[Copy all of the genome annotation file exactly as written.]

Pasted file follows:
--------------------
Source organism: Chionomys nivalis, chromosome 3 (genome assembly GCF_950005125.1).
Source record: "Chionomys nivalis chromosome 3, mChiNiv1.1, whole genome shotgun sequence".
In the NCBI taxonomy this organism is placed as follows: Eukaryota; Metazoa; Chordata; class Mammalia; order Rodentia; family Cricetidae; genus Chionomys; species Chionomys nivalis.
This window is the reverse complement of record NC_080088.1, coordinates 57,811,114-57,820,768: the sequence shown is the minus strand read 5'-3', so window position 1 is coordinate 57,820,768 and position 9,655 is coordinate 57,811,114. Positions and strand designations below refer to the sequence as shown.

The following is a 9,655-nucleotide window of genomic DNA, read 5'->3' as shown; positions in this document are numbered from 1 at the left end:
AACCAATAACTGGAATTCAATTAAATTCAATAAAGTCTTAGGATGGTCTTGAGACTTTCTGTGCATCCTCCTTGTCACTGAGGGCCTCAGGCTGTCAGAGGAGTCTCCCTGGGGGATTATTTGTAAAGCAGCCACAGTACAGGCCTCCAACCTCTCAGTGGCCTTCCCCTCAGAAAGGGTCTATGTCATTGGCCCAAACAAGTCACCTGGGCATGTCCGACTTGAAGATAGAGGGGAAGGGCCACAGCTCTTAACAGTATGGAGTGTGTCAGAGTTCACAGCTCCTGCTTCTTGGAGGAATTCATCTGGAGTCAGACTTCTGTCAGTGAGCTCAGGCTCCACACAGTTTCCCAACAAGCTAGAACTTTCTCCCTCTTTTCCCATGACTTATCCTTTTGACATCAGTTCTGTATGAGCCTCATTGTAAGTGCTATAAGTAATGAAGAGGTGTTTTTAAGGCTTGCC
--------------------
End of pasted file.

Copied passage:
Source organism: Chionomys nivalis, chromosome 3 (genome assembly GCF_950005125.1).
Source record: "Chionomys nivalis chromosome 3, mChiNiv1.1, whole genome shotgun sequence".
In the NCBI taxonomy this organism is placed as follows: Eukaryota; Metazoa; Chordata; class Mammalia; order Rodentia; family Cricetidae; genus Chionomys; species Chionomys nivalis.
This window is the reverse complement of record NC_080088.1, coordinates 57,811,114-57,820,768: the sequence shown is the minus strand read 5'-3', so window position 1 is coordinate 57,820,768 and position 9,655 is coordinate 57,811,114. Positions and strand designations below refer to the sequence as shown.

The following is a 9,655-nucleotide window of genomic DNA, read 5'->3' as shown; positions in this document are numbered from 1 at the left end:
AACCAATAACTGGAATTCAATTAAATTCAATAAAGTCTTAGGATGGTCTTGAGACTTTCTGTGCATCCTCCTTGTCACTGAGGGCCTCAGGCTGTCAGAGGAGTCTCCCTGGGGGATTATTTGTAAAGCAGCCACAGTACAGGCCTCCAACCTCTCAGTGGCCTTCCCCTCAGAAAGGGTCTATGTCATTGGCCCAAACAAGTCACCTGGGCATGTCCGACTTGAAGATAGAGGGGAAGGGCCACAGCTCTTAACAGTATGGAGTGTGTCAGAGTTCACAGCTCCTGCTTCTTGGAGGAATTCATCTGGAGTCAGACTTCTGTCAGTGAGCTCAGGCTCCACACAGTTTCCCAACAAGCTAGAACTTTCTCCCTCTTTTCCCATGACTTATCCTTTTGACATCAGTTCTGTATGAGCCTCATTGTAAGTGCTATAAGTAATGAAGAGGTGTTTTTAAGGCTTGCC